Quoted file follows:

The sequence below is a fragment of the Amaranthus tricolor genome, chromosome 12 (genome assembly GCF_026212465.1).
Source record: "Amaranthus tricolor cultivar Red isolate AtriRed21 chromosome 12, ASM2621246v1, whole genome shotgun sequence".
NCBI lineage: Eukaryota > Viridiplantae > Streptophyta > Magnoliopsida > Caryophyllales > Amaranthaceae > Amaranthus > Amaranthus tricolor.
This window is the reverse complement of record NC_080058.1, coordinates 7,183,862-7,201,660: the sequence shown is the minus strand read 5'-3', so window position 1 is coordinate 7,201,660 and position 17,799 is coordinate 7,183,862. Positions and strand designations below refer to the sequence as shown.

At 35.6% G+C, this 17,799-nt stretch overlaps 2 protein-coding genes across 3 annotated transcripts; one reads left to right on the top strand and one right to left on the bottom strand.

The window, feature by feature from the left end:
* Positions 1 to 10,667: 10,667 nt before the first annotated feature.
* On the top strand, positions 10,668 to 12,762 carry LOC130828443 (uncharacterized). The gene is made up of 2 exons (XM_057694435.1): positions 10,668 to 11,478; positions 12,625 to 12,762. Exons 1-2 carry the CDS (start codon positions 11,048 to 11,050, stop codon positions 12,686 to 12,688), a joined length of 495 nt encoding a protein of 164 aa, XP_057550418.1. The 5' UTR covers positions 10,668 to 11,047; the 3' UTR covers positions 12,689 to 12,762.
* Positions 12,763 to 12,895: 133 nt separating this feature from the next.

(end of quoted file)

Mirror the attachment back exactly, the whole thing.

The sequence below is a fragment of the Amaranthus tricolor genome, chromosome 12 (genome assembly GCF_026212465.1).
Source record: "Amaranthus tricolor cultivar Red isolate AtriRed21 chromosome 12, ASM2621246v1, whole genome shotgun sequence".
NCBI lineage: Eukaryota > Viridiplantae > Streptophyta > Magnoliopsida > Caryophyllales > Amaranthaceae > Amaranthus > Amaranthus tricolor.
This window is the reverse complement of record NC_080058.1, coordinates 7,183,862-7,201,660: the sequence shown is the minus strand read 5'-3', so window position 1 is coordinate 7,201,660 and position 17,799 is coordinate 7,183,862. Positions and strand designations below refer to the sequence as shown.

At 35.6% G+C, this 17,799-nt stretch overlaps 2 protein-coding genes across 3 annotated transcripts; one reads left to right on the top strand and one right to left on the bottom strand.

The window, feature by feature from the left end:
* Positions 1 to 10,667: 10,667 nt before the first annotated feature.
* On the top strand, positions 10,668 to 12,762 carry LOC130828443 (uncharacterized). The gene is made up of 2 exons (XM_057694435.1): positions 10,668 to 11,478; positions 12,625 to 12,762. Exons 1-2 carry the CDS (start codon positions 11,048 to 11,050, stop codon positions 12,686 to 12,688), a joined length of 495 nt encoding a protein of 164 aa, XP_057550418.1. The 5' UTR covers positions 10,668 to 11,047; the 3' UTR covers positions 12,689 to 12,762.
* Positions 12,763 to 12,895: 133 nt separating this feature from the next.